“She did.” William stretched out his beanie in his hands. He felt ashamed that Laney had to rescue him. Perhaps it was his old-fashioned soul wanting to be the hero. “My pendant was stolen.”

Grady kept his eyes on the stars. “She told me. I warned her to stay out of the book.” He turned his face to William. “What if she had been killed between the pages? I’d never know… Tim wouldn’t have any idea what happened to her.”

William sighed. “Don’t you know her well enough to understand that she can’t be controlled? Her stubbornness is part of who she is—it makes me love her more.”

“I know. She gets it from her grandmother.” Grady chuckled, placing a hand on the younger man’s arm. “We’re in the same boat. In love with strong-willed women.”

“She needs to be protected from the Wanderer.” His voice took on a serious tone. Fear filled him knowing what Laney intended to do. “The Weavers were sent into their books by the Wanderer. This woman is blinded by revenge. She wants to kill them.”

“How?” Grady scratched his head and put down his pipe. “How can this Wanderer have the power to send people into their books and kill them?”

“She has all four stones. I guess it’s called a codex.” William took a sip of water to wash down the bile rising in his throat. “Once she’s killed the other three Weavers, she’ll come after Laney.”

Grady was silent for a moment. He glanced at William before staring at his pipe. “Then, you know what you have to do?”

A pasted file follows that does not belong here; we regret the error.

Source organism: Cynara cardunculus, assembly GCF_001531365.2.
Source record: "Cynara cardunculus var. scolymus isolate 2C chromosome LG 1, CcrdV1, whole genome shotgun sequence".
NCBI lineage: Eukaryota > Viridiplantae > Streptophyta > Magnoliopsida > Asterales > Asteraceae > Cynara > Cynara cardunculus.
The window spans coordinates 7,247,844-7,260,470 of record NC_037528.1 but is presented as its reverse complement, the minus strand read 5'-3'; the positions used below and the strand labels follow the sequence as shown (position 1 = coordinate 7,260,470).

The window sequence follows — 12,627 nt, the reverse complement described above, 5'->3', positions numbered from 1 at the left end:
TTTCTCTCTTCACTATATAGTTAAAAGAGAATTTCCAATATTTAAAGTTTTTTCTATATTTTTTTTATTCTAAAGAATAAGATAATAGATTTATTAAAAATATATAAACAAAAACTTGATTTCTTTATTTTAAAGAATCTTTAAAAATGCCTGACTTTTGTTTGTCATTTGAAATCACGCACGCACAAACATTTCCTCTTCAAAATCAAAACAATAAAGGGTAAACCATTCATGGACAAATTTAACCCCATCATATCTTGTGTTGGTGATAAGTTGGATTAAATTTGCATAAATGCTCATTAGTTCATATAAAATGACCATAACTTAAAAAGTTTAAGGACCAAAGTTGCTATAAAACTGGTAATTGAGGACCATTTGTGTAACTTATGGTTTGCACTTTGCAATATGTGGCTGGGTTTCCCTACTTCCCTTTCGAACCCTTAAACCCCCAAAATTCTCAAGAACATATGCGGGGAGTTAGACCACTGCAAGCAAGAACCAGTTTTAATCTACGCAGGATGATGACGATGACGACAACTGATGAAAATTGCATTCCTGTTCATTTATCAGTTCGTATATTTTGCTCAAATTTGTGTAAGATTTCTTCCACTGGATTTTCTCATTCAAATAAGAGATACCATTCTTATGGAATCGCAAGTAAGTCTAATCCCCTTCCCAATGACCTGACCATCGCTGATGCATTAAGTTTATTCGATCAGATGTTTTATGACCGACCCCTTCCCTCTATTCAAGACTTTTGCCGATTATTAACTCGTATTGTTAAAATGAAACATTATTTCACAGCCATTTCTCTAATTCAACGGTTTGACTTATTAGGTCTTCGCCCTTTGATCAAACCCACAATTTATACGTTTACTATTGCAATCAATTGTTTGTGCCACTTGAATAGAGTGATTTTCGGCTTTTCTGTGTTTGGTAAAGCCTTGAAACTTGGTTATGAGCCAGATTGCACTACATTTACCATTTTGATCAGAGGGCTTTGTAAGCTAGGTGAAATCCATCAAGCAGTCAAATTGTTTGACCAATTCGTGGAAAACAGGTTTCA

“Protect her with my life.” He sat up straighter in the chair, wanting to finally play the hero. “It’s my duty as her Watcher and as the man who loves her.”

The older man pushed out of his chair and stood by the railing of the deck. “And knowing Laney, she has some elaborate plan to rescue the other Weavers.”

William took the comment as a question. “She’s—well, we—are going to enter their books and get them out.”

“What?” Grady paced the length of the deck. “Don’t be foolish. The two of you have no idea what to expect when you enter the book of another Weaver. At least Laney knew her book inside and out.”

“She’ll go, with or without me.” William flipped his beanie in his hand. “I have no choice but to protect her. And I will not be separated from her again.”

“That I understand.” Grady’s voice lowered as he tapped his pipe on the railing. “How can I help in all this?”

“That’s why we came here today. We need you to hold on to the manuscripts. If the Wanderer gets ahold of them, there’s no telling how long we have.” He reached down and handed the bag to Grady. “We’re going to enter the most dangerous one first—Mark’s book. This way, you can keep track of us.”

“And after that?” Grady stared at the kitchen window where his daughter and granddaughter washed and dried the dishes.

“Harriet, and then Natalie.” William held up the notebook covered with stickers.

“I will hold the books for you and protect them if need be, but you must promise me one thing.” Grady lifted the strap of the bag to his shoulder.

“What’s that?”

“My granddaughter comes home, alive and well.”


Laney kept an eye on William and Grady on the back porch. He was asking Grady to protect the manuscripts. He was the only person they could trust who understood the gravity of the situation.